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Gustin Partners | August 29, 2016 |

Rediscovering Information Management – Part 1

By Thornton May
Futurist, Senior Advisor with GP, Executive Director & Dean - IT Leadership Academy

American history should remind us that information is THE critical resource in the modern age and how we collect, store, analyze/interpret and act upon it matters greatly. Lesson rich but forgotten pivotal moments in geo-political information management history include:

  • publication on the front page of the New York Times in 1971 by Daniel Ellsberg of the “Pentagon Papers” [information distribution];
  • early morning arrest of five men at the Democratic National Committee offices on June 17, 1972 in the Watergate Complex [information collection];
  • the second Gulf War begins in 2003 believing that Iraq was on the cusp of being capable of producing nuclear weapons of mass destruction [information analysis];
  • Secretary of State Hillary Clinton’s use of a personal e-mail server [2009-2013] rather than official State Department e-mail accounts [information governance]; and
  • Edward Snowden’s 2013 copying and leaking of classified National Security Agency information [information security].

Better technology would not have prevented or reduced the impact of these infamous episodes in geo-political information management history. A better “theory of the case” [i.e., focal point/cogent statement unifying various information management tasks and strategies] might have helped.

How we produce and consume information is becoming the dominant part of modern identity. Individuals and organizations are increasingly defined by their information management patterns.

More data does not equate to more or better knowledge/decisions. In 2008 blogs and websites were increasing at a rate of ten thousand and hour. In 2006, humanity produced 161 exabytes of digital data [5 exabytes =~ 37,000 Libraries of Congress] meaning annually we are adding data equivalent to THREE MILLION TIMES the information contained in ALL the books EVER written. This information has to be managed.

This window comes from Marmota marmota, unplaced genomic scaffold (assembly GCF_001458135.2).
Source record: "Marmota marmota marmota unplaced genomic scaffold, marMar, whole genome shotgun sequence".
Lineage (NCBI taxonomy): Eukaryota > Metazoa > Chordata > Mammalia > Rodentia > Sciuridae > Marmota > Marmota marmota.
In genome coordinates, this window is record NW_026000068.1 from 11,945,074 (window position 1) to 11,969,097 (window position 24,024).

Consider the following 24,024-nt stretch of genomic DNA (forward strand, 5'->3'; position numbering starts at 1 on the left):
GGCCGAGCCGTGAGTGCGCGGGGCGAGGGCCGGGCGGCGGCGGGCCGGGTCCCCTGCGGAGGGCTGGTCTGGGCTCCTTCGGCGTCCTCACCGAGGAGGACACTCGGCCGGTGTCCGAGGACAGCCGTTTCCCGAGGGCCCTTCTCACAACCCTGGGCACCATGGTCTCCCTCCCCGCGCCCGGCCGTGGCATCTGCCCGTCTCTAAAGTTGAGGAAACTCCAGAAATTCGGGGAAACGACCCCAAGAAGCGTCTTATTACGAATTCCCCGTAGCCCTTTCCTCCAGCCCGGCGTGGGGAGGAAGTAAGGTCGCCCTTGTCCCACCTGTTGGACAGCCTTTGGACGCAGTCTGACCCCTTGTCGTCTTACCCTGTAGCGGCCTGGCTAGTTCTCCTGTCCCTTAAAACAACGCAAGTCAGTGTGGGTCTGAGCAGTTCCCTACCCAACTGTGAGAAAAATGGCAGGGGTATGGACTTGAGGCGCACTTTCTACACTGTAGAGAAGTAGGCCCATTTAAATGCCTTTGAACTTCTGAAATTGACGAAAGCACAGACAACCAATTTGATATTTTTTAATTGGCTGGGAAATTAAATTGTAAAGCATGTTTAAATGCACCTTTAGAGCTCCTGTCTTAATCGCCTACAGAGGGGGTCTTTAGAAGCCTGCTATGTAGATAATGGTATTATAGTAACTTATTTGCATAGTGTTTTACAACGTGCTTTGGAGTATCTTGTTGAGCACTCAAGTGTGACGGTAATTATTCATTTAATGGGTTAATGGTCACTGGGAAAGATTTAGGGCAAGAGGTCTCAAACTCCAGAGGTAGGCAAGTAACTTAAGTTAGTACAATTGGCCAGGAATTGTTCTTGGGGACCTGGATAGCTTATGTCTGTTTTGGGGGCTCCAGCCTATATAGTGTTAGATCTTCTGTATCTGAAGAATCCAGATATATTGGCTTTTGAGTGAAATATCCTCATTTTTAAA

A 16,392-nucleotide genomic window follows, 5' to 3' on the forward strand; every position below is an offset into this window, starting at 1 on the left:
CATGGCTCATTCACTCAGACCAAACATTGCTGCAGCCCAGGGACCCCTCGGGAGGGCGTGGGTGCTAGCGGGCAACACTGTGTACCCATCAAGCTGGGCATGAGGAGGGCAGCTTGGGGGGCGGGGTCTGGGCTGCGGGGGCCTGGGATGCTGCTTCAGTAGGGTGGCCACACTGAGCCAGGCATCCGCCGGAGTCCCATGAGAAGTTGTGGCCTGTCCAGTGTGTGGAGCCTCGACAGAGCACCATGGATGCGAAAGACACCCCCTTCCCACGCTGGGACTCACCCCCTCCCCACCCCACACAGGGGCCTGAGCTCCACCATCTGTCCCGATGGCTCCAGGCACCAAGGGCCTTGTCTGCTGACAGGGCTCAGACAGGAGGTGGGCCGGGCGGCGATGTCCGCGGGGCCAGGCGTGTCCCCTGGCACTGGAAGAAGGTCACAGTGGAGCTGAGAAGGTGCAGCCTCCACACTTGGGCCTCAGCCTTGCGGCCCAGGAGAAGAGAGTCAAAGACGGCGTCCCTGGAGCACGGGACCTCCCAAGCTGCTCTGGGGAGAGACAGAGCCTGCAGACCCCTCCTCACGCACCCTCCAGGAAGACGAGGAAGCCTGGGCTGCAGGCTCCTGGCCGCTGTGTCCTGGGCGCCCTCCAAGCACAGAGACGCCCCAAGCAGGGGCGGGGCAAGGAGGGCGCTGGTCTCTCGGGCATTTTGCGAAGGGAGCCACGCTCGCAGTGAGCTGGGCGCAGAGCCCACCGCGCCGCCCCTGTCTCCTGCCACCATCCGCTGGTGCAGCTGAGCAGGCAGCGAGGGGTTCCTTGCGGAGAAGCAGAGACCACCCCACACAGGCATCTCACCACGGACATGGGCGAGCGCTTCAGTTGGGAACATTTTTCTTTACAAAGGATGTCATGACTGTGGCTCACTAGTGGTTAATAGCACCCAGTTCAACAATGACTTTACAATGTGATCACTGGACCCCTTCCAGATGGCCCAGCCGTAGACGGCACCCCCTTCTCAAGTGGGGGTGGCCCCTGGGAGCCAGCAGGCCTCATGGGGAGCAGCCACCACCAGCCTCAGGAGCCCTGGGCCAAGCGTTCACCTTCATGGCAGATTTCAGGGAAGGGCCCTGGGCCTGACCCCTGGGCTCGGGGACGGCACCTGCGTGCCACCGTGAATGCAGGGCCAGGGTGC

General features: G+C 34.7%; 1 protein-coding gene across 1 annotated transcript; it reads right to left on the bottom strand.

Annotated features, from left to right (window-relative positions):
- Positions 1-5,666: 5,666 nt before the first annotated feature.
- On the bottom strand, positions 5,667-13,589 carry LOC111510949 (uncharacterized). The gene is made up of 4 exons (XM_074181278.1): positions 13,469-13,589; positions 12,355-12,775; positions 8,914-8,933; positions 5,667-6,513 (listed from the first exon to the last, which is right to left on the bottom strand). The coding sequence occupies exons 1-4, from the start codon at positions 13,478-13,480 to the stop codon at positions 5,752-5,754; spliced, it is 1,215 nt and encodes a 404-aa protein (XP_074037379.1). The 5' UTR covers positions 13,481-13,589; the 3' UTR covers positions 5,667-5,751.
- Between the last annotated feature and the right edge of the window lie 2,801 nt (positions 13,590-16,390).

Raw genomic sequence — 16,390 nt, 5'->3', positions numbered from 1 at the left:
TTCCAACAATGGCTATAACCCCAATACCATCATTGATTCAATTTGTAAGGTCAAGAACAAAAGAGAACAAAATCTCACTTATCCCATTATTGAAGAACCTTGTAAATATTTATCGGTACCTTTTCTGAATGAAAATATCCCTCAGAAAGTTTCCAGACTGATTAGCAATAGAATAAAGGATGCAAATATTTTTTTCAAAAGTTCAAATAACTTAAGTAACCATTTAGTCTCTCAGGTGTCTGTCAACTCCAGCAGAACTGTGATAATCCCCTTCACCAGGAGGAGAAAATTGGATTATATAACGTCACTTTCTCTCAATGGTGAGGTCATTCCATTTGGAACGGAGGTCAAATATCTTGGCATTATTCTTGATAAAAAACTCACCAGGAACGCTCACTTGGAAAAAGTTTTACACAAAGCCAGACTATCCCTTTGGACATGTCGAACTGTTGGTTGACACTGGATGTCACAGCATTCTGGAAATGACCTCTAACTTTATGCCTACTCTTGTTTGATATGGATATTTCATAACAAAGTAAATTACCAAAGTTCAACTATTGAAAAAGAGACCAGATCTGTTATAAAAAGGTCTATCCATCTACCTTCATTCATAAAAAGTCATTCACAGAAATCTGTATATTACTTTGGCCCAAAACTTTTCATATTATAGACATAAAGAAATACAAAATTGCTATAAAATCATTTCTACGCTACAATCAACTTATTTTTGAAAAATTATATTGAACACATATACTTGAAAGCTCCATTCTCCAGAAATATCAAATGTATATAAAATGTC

Knowing how fast you ate, how much you walked, how you slept and even what happened when you went to the toilet does not equate to a smarter society. All that information has to be managed!

Irrational Expectations
It certainly was not Socrates, whose second principle was “know that you do not know,” but somewhere along the fabulously interesting history-of-ideas timeline, modern man became convinced that everything was knowable.

Perhaps we should blame Arthur Conan Doyle and his literary creation of the omniscient Sherlock Holmes. Perhaps it is the never-ending slate of TV and cable police procedurals with plot turns involving forensic science that always manages to connect all the dots and find every criminal.

Any frequent traveler experiencing the all-too-frequent systemic disruptions in service will tell you that “just because an airline says so,” does not make the information they are giving you accurate or actionable.

Just because something is knowable does not mean that it is known. A 2007 survey conducted by the Pew Research Center for the People & the Press found that 69 percent of Americans could correctly name the vice president, only a slight decrease from the 74 percent who could in 1989. Is part of the role of information management to ensure that executives/citizens know what needs to be known?

Value Destroying Behaviors
Scholars of information use, information ecology and information ethics all agree that information without context is meaningless. Contextless information gives rise to “unsatisfying” information experiences.

A primary role of information management is to add context. We are not in the content management business, we are in the context management business.


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